To Plein Air or Not to Plein Air

OK, I do know that “plein air” is not a verb. “Plein air” refers to the process of painting a landscape outdoors, from nature, as opposed to painting a scene from memory, or from fantasy, or from a photograph. Today I offer for comparison two paintings inspired by the same spot. One I painted on/at the spot, “en plein air”. But I took a photograph of the scene and later, in my studio, I painted another version, this time from the photograph. One reason I did this was my dissatisfaction with the original. What had inspired me was more faithfully depicted in that photograph. But that is not a common occurrence. Usually the plein air painting does satisfy my vision better than any photo I may have taken of the same scene.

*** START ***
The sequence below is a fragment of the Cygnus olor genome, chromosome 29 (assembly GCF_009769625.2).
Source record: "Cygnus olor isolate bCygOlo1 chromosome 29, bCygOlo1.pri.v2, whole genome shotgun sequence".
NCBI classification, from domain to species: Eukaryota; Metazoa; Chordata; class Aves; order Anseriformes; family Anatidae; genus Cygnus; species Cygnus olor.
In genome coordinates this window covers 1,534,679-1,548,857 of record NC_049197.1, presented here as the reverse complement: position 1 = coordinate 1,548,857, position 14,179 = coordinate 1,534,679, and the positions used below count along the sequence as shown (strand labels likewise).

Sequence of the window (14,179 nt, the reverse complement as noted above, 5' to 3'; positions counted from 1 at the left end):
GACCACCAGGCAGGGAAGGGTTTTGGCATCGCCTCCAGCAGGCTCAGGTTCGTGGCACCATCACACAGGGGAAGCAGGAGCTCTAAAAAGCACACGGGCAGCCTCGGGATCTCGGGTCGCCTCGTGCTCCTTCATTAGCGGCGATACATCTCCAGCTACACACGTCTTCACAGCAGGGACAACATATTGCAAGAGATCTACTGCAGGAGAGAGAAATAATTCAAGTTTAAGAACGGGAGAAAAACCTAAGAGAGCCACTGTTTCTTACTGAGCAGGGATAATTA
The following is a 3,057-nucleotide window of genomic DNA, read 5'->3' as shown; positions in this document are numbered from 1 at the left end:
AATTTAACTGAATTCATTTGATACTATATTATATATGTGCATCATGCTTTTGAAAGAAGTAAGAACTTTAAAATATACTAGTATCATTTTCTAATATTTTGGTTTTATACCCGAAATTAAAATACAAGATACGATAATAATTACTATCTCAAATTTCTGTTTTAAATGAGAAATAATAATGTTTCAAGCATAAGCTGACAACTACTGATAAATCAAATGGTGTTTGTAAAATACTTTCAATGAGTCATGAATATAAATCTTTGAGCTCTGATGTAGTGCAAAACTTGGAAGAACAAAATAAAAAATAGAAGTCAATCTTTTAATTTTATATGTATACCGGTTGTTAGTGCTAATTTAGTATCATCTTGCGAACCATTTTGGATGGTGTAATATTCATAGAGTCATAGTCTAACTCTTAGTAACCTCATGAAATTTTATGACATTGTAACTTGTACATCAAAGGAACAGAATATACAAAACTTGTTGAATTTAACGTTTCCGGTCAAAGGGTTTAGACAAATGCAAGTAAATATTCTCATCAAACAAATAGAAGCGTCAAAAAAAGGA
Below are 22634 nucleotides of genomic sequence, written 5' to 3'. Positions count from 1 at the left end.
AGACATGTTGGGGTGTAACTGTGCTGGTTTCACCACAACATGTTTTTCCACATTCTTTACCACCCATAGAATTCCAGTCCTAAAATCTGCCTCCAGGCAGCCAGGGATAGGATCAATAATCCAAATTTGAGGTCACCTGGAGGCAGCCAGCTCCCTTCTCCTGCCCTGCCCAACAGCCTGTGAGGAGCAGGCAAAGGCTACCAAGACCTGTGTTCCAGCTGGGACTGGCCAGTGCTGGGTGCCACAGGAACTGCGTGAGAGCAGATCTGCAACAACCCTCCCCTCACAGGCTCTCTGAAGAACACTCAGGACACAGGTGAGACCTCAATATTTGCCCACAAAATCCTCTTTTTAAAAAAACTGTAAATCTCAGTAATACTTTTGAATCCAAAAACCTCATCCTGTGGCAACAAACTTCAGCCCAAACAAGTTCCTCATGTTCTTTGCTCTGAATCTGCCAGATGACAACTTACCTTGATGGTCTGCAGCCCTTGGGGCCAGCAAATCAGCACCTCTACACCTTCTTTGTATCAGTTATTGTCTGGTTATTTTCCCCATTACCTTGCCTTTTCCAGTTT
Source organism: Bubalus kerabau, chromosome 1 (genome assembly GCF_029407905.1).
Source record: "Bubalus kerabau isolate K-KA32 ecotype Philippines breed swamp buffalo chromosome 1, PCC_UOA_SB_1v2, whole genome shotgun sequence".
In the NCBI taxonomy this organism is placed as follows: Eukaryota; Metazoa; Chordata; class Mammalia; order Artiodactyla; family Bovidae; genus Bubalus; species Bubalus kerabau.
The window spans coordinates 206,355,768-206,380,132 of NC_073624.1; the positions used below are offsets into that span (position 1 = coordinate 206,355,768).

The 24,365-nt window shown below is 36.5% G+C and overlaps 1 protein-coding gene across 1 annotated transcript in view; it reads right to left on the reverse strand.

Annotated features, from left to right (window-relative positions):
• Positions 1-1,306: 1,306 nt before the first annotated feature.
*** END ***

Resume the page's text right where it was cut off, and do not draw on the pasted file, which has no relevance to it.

The advantage of a photo is its ability to confine the vision to the scene framed by the photo. Without that confinement, my eye tends to wander around, and my hand tries to capture little items of interest even as my brain struggles to restrict it. The disadvantage of a photo is the temptation it offers to the artist of over-inclusion of details contained within that frame. In both cases, the artist has to fend off a tendency to include too much in the painting, which distracts from the main inspiration.

So here for your comment is the photo, the painting from the photo, and the plein air painting. What think you?

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